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Ex-Macomb prosecutor Smith to plead guilty to obstructing justice

Robert Snell
The Detroit News

Detroit — Former Macomb County Prosecutor Eric Smith has agreed to plead guilty to obstructing a federal investigation into whether he stole campaign funds, capping a steep fall for one of the region's top law enforcement officials.

Smith revealed the tentative agreement Wednesday after federal prosecutors charged him with one count of obstruction of justice, a 20-year felony. The criminal charge followed a prolonged period of turmoil for Smith that included a raid at his home, his resignation six months ago and questions about whether he illegally spent campaign money.

Smith tried to get a friend and two unidentified assistant county prosecutors to lie to a federal grand jury and FBI investigators who concluded he orchestrated two fraud schemes to steal $75,000 from his political campaign fund, prosecutors said. Smith used the money for personal expenses from 2012 to this year, authorities allege.

Macomb County prosecutor Eric Smith

The 53-year-old Democratfrom Macomb Township is the highest-ranking public official ensnared in a years-long federal crackdown on corruption in Macomb County.

Since 2016, federal prosecutors have secured the convictions of 22 contractors and public officials, including former Clinton Township Trustee Dean Reynolds, trash mogul Chuck Rizzo and towing titan Gasper Fiore. Former county Public Works Commissioner Anthony Marrocco is awaiting trial on federal corruption charges.

The case against Smith focuses on lies and campaign cash. Smith controlled the campaign fund, telling donors the money would be used for his re-election, U.S. Attorney Matthew Schneider said.

"Sometimes that was true," Schneider said, "but sometimes that was a lie. It was a fraud. That is because Mr. Smith stole money from his campaign account and used it for his own personal whims.

"No one is above the law in Michigan and that includes those who enforce the law," Schneider added.

Smith will plead guilty to one count of obstruction of justice, his lawyers, Martin Crandall and John Dakmak, said in a statement Wednesday.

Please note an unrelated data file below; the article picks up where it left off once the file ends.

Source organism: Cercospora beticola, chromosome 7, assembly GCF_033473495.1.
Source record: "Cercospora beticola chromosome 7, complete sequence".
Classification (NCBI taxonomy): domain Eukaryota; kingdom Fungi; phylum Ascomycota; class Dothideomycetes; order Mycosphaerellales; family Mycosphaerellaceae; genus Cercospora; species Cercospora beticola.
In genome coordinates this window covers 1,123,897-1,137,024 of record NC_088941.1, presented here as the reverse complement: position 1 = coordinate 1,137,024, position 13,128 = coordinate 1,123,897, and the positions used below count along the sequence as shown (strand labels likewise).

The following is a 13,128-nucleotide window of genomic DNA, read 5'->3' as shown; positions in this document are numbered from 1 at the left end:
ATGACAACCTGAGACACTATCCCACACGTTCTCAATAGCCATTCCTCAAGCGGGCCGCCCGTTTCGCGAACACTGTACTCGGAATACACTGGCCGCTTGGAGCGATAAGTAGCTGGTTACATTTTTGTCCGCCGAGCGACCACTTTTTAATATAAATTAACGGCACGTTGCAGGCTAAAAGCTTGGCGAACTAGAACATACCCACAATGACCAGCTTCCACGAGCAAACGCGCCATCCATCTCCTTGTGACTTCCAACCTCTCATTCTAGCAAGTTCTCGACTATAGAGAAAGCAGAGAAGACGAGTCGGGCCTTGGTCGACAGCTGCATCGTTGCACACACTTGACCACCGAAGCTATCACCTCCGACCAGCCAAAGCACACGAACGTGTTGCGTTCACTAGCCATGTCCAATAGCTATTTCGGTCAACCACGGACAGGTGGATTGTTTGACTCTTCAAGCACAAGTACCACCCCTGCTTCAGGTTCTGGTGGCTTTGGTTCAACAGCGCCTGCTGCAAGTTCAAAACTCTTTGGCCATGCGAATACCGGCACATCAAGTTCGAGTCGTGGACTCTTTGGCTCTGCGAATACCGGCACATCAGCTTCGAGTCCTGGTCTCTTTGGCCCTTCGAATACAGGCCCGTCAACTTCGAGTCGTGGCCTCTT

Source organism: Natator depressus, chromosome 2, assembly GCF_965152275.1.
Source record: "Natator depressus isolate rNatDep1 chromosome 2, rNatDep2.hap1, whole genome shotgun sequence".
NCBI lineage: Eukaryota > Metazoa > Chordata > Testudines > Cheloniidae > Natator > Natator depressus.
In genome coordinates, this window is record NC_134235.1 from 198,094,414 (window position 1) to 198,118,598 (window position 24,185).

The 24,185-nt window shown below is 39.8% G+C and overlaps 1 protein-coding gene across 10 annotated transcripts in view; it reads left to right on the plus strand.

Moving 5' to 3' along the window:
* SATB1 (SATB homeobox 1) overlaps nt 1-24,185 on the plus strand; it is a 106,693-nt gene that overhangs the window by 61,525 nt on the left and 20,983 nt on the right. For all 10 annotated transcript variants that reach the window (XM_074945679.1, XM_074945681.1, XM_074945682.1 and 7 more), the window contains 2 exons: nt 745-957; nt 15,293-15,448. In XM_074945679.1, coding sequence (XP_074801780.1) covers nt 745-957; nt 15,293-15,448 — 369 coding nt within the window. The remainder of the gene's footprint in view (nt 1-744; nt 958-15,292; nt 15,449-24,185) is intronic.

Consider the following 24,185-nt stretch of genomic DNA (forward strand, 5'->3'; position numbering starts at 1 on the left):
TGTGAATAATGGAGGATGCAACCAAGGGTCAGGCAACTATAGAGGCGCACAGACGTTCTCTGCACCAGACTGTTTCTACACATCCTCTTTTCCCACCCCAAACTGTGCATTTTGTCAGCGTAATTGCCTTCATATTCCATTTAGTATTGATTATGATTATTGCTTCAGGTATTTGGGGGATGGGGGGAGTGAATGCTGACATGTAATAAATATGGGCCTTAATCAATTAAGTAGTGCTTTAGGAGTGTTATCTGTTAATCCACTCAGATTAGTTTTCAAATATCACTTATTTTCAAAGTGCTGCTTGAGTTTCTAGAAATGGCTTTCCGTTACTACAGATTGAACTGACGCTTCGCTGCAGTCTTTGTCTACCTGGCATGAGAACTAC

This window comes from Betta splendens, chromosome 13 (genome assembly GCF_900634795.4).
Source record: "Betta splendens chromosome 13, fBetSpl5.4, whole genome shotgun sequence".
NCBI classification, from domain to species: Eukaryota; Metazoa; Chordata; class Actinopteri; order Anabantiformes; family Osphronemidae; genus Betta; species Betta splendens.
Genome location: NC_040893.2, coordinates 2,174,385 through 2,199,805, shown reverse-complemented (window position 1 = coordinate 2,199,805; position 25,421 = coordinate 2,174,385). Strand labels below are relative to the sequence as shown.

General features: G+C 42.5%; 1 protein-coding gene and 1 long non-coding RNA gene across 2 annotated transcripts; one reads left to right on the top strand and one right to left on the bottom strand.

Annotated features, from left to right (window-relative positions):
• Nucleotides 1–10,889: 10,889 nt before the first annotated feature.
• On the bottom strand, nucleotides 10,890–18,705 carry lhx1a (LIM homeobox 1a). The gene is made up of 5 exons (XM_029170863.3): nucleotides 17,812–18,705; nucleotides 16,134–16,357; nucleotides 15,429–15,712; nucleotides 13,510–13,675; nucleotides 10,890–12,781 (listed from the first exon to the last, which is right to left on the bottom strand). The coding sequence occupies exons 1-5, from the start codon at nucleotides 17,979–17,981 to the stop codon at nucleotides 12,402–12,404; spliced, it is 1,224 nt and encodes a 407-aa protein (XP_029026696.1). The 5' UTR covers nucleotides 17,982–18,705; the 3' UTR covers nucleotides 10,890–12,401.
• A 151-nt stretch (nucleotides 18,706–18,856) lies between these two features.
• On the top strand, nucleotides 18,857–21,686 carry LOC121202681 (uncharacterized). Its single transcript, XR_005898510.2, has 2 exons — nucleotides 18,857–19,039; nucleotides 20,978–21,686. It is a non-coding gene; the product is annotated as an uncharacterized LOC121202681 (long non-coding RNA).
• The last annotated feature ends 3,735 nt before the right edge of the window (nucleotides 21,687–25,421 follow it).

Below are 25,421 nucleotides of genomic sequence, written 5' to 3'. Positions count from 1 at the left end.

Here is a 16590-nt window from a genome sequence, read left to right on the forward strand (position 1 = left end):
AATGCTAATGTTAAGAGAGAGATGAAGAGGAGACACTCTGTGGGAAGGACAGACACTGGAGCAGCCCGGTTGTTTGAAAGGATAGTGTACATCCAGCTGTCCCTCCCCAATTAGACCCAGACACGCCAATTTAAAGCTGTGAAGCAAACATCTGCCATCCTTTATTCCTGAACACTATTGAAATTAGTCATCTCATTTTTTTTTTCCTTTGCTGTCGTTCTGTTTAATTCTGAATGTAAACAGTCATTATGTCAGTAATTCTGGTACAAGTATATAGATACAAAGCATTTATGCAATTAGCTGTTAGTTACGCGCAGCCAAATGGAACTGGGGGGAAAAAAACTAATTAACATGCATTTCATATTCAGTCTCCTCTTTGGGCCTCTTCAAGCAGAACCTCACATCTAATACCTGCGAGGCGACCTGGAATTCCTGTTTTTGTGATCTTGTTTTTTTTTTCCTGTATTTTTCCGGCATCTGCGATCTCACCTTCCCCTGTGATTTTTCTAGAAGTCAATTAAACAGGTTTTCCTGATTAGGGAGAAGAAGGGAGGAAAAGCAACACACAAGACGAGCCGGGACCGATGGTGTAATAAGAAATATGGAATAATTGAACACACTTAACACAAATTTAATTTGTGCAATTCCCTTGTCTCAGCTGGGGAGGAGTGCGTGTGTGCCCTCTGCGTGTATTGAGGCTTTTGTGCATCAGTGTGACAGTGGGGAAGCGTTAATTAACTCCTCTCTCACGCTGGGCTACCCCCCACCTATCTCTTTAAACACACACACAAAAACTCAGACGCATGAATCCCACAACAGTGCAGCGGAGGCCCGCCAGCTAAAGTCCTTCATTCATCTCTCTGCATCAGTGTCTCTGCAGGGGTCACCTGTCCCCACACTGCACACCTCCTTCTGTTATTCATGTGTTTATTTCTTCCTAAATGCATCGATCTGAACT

The Michigan State Police officers search the garage of Macomb County Prosecutor Eric Smith's Macomb Township home on Tuesday, May 14, 2019.

“Never did I trade justice for money or any other benefit,” Smith said in a statement Wednesday. “Let me be absolutely clear: The Macomb County Prosecutor’s Office was never for sale under my watch. I acted irresponsibly and recklessly, and I will be held accountable for my actions. However, I never compromised when it came to protecting the citizens of Macomb County and prosecuting criminals.”

Prosecutors want Smith to serve a prison sentence. Advisory guidelines call for 15-21 months in federal prison, Schneider said.

The criminal charge was announced six months after The Detroit News exclusively reported that Smith had resigned while pursuing a deal to plead guilty to forthcoming federal corruption charges.

Smith's lawyers were negotiating with federal prosecutors to resolve a corruption investigation that coincided with a separate state probe that in March led to the Michigan Attorney General's Office filing racketeering charges against the county's top law enforcement officer. Smith and three others were accused of participating in a scheme to embezzle $600,000 in county forfeiture funds.

Smith had approximately $55,000 in checks written from his campaign account that was purportedly for renting a campaign office, the U.S. Attorney said Wednesday.

"But that was a sham," Schneider said.

An unidentified associate cashed the checks and gave Smith the money "for Smith's own enjoyment," Schneider said.

In 2016, Smith gave a $20,000 check to an unidentified assistant prosecutor. That person gave $15,000 to Smith "for his own personal expenses" and kept the rest, Schneider said.

Smith also tried to cover up the crimes, the U.S. Attorney said.

In September 2019, Smith learned a grand jury was investigating the use of his campaign account and that FBI agents were planning to interview his associates, Schneider said.

"Smith tried to convince his associate to falsely tell the FBI that the $55,000 kicked back to Smith was simply a loan that Smith would repay."